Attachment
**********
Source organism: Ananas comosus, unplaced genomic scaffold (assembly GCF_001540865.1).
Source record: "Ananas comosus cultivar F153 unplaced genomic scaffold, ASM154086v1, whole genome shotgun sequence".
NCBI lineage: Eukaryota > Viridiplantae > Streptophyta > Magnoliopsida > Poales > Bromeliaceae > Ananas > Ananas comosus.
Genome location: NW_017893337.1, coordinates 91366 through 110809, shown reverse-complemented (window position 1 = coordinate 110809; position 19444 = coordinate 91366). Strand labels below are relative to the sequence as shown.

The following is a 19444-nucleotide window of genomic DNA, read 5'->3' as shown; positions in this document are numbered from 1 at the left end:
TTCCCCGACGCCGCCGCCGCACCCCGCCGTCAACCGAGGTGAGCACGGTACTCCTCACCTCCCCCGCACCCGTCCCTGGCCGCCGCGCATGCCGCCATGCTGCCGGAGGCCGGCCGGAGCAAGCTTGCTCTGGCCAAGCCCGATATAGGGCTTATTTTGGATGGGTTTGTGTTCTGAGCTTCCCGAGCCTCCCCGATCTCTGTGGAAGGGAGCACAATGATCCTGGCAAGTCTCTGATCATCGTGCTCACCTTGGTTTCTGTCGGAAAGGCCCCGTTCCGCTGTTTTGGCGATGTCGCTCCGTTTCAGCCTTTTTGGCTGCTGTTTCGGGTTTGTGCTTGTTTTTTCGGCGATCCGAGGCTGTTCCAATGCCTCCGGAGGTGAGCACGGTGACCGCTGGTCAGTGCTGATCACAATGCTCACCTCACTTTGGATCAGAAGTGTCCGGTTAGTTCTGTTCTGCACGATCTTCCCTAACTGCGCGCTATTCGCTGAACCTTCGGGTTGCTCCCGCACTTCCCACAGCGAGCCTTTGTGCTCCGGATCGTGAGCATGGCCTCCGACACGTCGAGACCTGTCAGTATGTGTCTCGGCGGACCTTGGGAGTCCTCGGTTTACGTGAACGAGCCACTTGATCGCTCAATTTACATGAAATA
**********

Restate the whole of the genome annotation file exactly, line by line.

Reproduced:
Source organism: Ananas comosus, unplaced genomic scaffold (assembly GCF_001540865.1).
Source record: "Ananas comosus cultivar F153 unplaced genomic scaffold, ASM154086v1, whole genome shotgun sequence".
NCBI lineage: Eukaryota > Viridiplantae > Streptophyta > Magnoliopsida > Poales > Bromeliaceae > Ananas > Ananas comosus.
Genome location: NW_017893337.1, coordinates 91366 through 110809, shown reverse-complemented (window position 1 = coordinate 110809; position 19444 = coordinate 91366). Strand labels below are relative to the sequence as shown.

The following is a 19444-nucleotide window of genomic DNA, read 5'->3' as shown; positions in this document are numbered from 1 at the left end:
TTCCCCGACGCCGCCGCCGCACCCCGCCGTCAACCGAGGTGAGCACGGTACTCCTCACCTCCCCCGCACCCGTCCCTGGCCGCCGCGCATGCCGCCATGCTGCCGGAGGCCGGCCGGAGCAAGCTTGCTCTGGCCAAGCCCGATATAGGGCTTATTTTGGATGGGTTTGTGTTCTGAGCTTCCCGAGCCTCCCCGATCTCTGTGGAAGGGAGCACAATGATCCTGGCAAGTCTCTGATCATCGTGCTCACCTTGGTTTCTGTCGGAAAGGCCCCGTTCCGCTGTTTTGGCGATGTCGCTCCGTTTCAGCCTTTTTGGCTGCTGTTTCGGGTTTGTGCTTGTTTTTTCGGCGATCCGAGGCTGTTCCAATGCCTCCGGAGGTGAGCACGGTGACCGCTGGTCAGTGCTGATCACAATGCTCACCTCACTTTGGATCAGAAGTGTCCGGTTAGTTCTGTTCTGCACGATCTTCCCTAACTGCGCGCTATTCGCTGAACCTTCGGGTTGCTCCCGCACTTCCCACAGCGAGCCTTTGTGCTCCGGATCGTGAGCATGGCCTCCGACACGTCGAGACCTGTCAGTATGTGTCTCGGCGGACCTTGGGAGTCCTCGGTTTACGTGAACGAGCCACTTGATCGCTCAATTTACATGAAATA